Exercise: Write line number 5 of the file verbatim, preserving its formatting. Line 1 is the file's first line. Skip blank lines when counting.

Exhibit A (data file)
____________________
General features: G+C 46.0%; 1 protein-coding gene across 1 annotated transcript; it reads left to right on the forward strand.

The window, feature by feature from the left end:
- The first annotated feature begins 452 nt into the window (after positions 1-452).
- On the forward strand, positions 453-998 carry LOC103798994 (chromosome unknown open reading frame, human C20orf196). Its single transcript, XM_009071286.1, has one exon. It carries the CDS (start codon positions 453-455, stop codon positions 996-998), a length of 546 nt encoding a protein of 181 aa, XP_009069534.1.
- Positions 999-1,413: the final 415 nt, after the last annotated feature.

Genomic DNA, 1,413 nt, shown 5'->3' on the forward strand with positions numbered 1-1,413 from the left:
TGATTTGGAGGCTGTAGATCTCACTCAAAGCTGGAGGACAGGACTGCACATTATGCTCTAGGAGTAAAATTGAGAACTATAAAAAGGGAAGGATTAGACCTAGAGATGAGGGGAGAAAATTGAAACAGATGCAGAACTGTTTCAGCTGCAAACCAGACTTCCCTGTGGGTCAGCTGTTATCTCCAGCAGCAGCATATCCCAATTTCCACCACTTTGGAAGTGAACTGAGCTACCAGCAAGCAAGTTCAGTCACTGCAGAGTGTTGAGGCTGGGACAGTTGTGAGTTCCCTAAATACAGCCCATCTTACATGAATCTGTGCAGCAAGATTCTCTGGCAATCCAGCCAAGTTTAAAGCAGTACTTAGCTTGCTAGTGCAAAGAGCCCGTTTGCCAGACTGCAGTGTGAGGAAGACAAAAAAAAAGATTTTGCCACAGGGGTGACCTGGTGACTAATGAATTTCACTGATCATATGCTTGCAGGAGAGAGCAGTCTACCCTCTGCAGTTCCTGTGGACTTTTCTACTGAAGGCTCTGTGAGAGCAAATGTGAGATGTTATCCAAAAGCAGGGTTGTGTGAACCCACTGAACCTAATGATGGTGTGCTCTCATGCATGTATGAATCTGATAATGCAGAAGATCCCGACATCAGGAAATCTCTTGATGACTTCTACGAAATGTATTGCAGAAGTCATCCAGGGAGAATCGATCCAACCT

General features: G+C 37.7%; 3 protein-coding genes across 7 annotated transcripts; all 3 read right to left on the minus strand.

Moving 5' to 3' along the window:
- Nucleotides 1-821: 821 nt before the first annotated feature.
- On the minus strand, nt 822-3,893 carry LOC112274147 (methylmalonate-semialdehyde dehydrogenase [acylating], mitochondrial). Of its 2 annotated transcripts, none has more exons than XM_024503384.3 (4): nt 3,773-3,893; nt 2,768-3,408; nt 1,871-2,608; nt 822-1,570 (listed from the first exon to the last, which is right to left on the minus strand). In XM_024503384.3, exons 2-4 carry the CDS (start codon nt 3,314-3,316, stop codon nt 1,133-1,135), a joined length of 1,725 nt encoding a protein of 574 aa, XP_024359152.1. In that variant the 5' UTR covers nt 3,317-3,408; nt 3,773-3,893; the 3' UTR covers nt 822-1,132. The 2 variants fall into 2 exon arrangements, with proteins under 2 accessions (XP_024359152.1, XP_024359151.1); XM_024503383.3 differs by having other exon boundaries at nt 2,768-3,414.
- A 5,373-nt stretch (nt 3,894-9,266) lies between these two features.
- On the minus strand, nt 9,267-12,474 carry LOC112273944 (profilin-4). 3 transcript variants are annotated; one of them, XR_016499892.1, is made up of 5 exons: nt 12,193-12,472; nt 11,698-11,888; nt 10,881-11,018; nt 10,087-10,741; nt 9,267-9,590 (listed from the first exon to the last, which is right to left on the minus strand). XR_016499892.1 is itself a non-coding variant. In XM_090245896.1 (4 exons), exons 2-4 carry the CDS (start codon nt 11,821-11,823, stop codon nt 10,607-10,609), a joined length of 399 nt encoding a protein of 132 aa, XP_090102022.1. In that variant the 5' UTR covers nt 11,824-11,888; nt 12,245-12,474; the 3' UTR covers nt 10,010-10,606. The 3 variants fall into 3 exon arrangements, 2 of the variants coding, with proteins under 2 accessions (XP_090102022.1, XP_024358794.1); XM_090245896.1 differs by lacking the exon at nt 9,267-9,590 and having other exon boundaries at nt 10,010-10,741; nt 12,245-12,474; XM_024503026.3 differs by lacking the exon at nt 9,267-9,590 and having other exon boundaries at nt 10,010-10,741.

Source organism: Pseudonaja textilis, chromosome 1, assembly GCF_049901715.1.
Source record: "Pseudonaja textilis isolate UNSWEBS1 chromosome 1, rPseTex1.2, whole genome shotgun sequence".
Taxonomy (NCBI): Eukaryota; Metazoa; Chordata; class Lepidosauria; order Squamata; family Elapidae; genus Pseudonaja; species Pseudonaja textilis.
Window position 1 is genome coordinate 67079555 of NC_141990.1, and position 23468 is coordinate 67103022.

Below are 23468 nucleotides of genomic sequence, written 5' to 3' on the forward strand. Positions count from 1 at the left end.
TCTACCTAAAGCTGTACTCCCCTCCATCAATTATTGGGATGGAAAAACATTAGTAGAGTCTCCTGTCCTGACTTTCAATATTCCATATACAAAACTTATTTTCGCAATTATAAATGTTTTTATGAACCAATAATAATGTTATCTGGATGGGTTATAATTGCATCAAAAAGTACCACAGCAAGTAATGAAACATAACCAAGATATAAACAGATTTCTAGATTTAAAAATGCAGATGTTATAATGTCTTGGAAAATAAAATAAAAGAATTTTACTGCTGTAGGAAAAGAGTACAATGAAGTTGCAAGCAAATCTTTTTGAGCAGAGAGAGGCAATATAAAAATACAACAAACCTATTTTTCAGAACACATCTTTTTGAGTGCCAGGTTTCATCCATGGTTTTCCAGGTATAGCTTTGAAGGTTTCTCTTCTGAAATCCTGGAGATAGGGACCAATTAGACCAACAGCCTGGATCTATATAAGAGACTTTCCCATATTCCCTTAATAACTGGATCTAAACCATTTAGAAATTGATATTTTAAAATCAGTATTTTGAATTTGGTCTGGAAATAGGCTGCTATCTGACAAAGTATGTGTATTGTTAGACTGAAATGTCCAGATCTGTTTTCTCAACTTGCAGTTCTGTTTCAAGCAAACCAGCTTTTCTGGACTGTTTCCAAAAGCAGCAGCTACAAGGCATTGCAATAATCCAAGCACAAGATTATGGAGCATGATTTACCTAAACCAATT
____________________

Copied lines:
- Positions 999-1,413: the final 415 nt, after the last annotated feature.